Chiang Mai Songkran Festival


  1. First of all, don’t go on the street without your water gun. If you don’t have it, don’t worry, as there are myriads of vendors who will help you to solve this problem.
  2. Don’t wear your best clothes, no flamboyant fancy costumes are needed. Wear simple clothes that will get dry quickly.
  3. The water is everywhere so bring a waterproof camera or a waterproof case for your cell phone.
  4. Streets may get flooded, so we recommend you to wear waterproof shoes instead of sandals, that may get broken easily.
  5. People don’t throw the pure water from a mountain spring, so to complete your outfit, you can wear swimming goggles, to protect your eyes from possible eyes infection. However, word “possible” doesn’t mean it will really happen to you. In addition, avoid swallowing the water, in order to avoid any stomach problems.

Experience the cocktail of unique Thai traditions with the craziest Water Fight.  The Songkran guaranties only good mood and exhilarating, spirited atmosphere.

Kanamara Matsuri 2020

Kanamara Matsuri

Japan was always known for its modesty, manners, strong traditions,  complex and demanding etiquette. Japanese people are always polite and respectful, especially towards people of a higher social status. They are never late, as they appreciate the time and perfectly understand the meaning of ‘a hard work’. They bow a hundred times a day while greeting or thanking. But at the same time, having a perfect reputation on the international level, Japan can brag of the most bizarre traditions and festivals, that astonish people all over the world.

Speaking about the most mind-bending and jaw-dropping events in Japan, the first place goes to the Kanamara Matsuri or the Festival of the Steel Phallus. It is annually held on the first Sunday of April at the Kanayama shrine in Kawasaki. The central theme of the event is a penis. Therefore it is the one-of-a-kind event with the tremendous concentration of men’s genitals in the form of different delicacies, candies, carved vegetables, various decorations, and parades. However, it is a mistake to associate this festival with some perversions. In fact, while some foreigners cram the festival to giggle and gawk, for Japanese people, this celebration has a deep, religious and thought-provoking meaning.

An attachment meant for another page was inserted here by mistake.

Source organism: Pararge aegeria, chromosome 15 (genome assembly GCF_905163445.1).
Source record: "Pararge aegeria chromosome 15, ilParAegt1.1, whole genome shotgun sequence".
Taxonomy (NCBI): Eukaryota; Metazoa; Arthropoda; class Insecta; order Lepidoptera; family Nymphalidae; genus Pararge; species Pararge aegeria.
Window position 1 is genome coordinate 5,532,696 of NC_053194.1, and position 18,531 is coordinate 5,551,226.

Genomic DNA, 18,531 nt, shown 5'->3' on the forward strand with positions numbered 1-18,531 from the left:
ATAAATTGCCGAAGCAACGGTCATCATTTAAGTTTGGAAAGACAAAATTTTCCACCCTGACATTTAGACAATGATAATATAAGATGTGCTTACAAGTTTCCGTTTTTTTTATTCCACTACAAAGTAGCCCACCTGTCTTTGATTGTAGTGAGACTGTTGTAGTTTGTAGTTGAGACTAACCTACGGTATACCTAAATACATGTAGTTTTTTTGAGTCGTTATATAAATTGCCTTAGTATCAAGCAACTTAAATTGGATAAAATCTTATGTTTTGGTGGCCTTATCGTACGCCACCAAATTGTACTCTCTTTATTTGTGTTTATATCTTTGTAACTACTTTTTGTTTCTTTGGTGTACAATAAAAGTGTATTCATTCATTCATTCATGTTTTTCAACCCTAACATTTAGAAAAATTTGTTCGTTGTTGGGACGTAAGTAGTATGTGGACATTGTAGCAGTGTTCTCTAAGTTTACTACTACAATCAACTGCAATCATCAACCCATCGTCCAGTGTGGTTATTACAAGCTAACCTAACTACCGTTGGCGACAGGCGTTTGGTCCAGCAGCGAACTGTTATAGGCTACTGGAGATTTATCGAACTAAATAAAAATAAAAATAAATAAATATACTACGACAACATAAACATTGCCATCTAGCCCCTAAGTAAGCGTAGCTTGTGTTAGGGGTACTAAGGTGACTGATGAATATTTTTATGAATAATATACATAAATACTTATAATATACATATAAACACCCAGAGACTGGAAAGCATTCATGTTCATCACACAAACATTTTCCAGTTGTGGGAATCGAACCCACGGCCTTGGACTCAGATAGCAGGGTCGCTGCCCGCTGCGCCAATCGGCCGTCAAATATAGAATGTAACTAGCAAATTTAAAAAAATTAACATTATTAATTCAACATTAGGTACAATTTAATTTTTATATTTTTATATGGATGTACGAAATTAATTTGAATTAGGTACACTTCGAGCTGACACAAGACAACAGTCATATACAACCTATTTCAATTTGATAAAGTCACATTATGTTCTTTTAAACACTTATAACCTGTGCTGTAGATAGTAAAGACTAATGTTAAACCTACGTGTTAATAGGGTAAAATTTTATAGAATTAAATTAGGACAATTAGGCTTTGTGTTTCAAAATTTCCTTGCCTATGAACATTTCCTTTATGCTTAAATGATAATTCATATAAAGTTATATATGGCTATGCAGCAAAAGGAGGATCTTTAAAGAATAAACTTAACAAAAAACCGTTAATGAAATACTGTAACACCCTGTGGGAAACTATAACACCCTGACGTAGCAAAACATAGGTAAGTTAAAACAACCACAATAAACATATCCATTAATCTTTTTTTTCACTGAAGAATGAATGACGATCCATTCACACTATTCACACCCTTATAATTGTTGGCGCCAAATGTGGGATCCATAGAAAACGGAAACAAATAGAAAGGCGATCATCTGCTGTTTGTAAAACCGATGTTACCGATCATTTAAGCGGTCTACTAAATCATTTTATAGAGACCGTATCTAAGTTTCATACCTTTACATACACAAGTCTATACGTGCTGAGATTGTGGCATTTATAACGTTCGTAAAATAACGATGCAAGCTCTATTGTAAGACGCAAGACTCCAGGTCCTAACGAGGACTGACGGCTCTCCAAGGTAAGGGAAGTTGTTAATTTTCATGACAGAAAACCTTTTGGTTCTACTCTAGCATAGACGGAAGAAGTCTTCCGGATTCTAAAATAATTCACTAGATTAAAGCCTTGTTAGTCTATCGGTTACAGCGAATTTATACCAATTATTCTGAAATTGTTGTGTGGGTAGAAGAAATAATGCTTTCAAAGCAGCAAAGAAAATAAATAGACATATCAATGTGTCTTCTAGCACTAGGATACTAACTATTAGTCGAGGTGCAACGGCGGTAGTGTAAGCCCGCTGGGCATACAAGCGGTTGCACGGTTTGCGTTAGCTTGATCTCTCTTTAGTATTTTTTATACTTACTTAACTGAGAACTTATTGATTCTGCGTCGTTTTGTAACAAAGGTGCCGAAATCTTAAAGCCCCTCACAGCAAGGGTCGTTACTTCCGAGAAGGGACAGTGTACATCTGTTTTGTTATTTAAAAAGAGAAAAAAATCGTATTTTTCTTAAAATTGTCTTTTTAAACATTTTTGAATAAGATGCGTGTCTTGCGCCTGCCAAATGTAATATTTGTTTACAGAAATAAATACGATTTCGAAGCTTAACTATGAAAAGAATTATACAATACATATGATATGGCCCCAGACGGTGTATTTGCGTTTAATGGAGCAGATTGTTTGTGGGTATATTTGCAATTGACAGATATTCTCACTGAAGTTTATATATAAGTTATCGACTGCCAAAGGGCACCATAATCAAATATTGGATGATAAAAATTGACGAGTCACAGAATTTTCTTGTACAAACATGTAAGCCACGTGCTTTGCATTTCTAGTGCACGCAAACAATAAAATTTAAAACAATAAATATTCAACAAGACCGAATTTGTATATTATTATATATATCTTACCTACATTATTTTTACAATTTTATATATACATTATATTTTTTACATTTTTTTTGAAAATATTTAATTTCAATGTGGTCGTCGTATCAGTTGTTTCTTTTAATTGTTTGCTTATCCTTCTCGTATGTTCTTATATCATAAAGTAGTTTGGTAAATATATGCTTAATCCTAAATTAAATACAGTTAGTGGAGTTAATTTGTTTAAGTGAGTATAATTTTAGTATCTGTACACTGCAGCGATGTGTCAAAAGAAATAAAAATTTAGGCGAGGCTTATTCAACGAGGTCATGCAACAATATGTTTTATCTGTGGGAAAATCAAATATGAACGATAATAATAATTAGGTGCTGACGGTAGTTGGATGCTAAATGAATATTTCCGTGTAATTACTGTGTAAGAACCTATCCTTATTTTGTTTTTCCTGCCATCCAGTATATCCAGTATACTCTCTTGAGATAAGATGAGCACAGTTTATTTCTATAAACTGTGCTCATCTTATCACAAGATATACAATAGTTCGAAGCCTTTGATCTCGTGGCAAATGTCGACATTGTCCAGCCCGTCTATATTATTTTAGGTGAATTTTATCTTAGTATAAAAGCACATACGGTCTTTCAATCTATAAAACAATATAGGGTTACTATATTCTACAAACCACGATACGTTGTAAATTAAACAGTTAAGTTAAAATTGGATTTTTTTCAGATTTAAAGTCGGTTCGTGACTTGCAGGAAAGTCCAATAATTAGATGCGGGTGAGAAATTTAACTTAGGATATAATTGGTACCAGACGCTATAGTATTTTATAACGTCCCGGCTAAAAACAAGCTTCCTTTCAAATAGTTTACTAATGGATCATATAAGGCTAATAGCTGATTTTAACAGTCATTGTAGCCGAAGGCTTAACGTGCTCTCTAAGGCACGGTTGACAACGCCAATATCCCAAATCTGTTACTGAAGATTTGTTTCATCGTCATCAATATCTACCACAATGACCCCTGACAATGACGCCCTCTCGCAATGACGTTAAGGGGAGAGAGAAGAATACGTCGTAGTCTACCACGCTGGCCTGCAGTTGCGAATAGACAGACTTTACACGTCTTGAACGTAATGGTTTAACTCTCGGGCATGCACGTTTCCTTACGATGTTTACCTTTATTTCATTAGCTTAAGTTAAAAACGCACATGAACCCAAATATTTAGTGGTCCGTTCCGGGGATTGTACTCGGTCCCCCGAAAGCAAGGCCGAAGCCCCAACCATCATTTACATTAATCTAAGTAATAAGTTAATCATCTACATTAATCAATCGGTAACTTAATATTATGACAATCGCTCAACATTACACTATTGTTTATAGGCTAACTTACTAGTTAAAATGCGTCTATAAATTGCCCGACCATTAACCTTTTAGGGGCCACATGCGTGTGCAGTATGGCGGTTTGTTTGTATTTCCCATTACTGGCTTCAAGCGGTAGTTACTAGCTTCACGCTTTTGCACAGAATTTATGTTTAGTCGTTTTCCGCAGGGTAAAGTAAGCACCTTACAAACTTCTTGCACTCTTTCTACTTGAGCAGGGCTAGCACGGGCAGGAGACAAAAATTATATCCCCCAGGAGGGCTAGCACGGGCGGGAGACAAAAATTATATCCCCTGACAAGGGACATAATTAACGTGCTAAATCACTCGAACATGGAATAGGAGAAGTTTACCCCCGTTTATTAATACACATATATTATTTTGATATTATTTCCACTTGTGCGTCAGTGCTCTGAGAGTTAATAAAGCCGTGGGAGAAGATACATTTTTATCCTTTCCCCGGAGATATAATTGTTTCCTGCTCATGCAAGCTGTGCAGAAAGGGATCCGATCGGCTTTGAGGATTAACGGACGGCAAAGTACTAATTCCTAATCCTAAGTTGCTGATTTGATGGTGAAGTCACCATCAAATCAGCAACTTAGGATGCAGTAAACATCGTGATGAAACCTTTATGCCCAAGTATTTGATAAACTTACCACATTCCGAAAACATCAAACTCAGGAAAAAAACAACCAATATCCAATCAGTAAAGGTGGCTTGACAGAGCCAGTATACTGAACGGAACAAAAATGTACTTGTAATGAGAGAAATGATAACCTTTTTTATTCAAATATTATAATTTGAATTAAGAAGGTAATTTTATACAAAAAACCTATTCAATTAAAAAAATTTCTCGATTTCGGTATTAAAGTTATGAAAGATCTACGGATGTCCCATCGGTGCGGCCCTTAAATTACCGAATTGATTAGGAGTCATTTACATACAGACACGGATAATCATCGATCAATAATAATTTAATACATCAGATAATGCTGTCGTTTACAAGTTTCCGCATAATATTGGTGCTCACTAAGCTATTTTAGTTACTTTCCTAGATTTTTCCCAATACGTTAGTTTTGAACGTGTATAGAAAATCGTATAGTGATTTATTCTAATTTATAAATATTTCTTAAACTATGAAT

Let’s look closer at this event. Kanamara Matsuri traces its origin to the Edo period. One of the most popular explanations of the appearance of the Festival of the Steel Phallus is the legend about “vagina dentata” or toothed vagina. According to the legend, there was a sharp-toothed demon who was totally enamored of one beautiful woman. But the woman didn’t love him at all and married another man. The demon got mad and decided to inhabit the woman’s vagina before the wedding night.  And when the act of love was about to happen, furious demon bit off the penis of the groom.

When the woman married another man, the jealous demon showed his sharp teeth again and bit off the penis of a poor man. The woman was desperate. So, upset villagers made a plan how to deceive the demon and help the woman to get rid of this evil.

However, there is another more realistic version of how the Kanamara Matsuri emerged. “Vagina dentata” can be considered a metaphor for the outburst of syphilis during the 17th century. The shrine has served as a meeting point for many local comfort women that annually gathered to pray for protection against sexually transmitted diseases. Nowadays situation didn’t change much, but instead of syphilis, there are other diseases. So, Kanamara Matsuri is not just a festival of the penis, it is, first of all, a tool to raise the awareness for HIV, AIDs and other STI’s. Also, it is a celebration of fertility. Many young couples and families come to pray for fertility and safe childbirth. But as far as Kanamara Matsuri is the festival, its main purpose is to make people have fun.


The main highlight of the festival is Penis Parade, which starts around 10 am. The procession consists of three mikoshis ( portable Shinto shrines), each containing a gigantic phallus. The first mikoshi is a black steel phallus that commemorates the original penis from the legend about the demon. The second mikoshi is an old wooden model of the phallus. The third one is a huge pink penis, called Elizabeth. It was donated many years ago by the famous Tokyo cross-dressing club called Elizabeth Kaikan.

It is hard to find right words to describe the atmosphere during the parade. Some people blush, others eagerly take photos with enormous statues of the phallus. And except for the three main erected idols, you can contemplate thousands of other penis variations. To blend in with people, don’t be shy and wear a penis hat, or even penis costume. Don’t forget to buy phallic souvenirs for your family and friends. You should also enjoy some penis-shaped food (mind, that buying any goods at the festival, you donate money on AIDS research). Try the most popular delicacy during Kanamara Matsuri, a penis lollipop. Make a pervy selfie with it AND DON’T CARE WHAT PEOPLE SAY. Japanese take everything easy, for them, penis and vagina are just parts of human body and there is nothing to be shy about.

Kanamara Matsuri

Kanamara Matsuri

Kanamara Matsuri

Kanamara Matsuri

Kanamara Matsuri

After the festival, you can explore some nearby streets, visit some interesting sights like  Kawasaki Daishi Heiken-ji Temple or Toshiba Science Museum or simply take a walk in one of the numerous parks of Kawasaki, enjoying the fragrance of cherry blossom.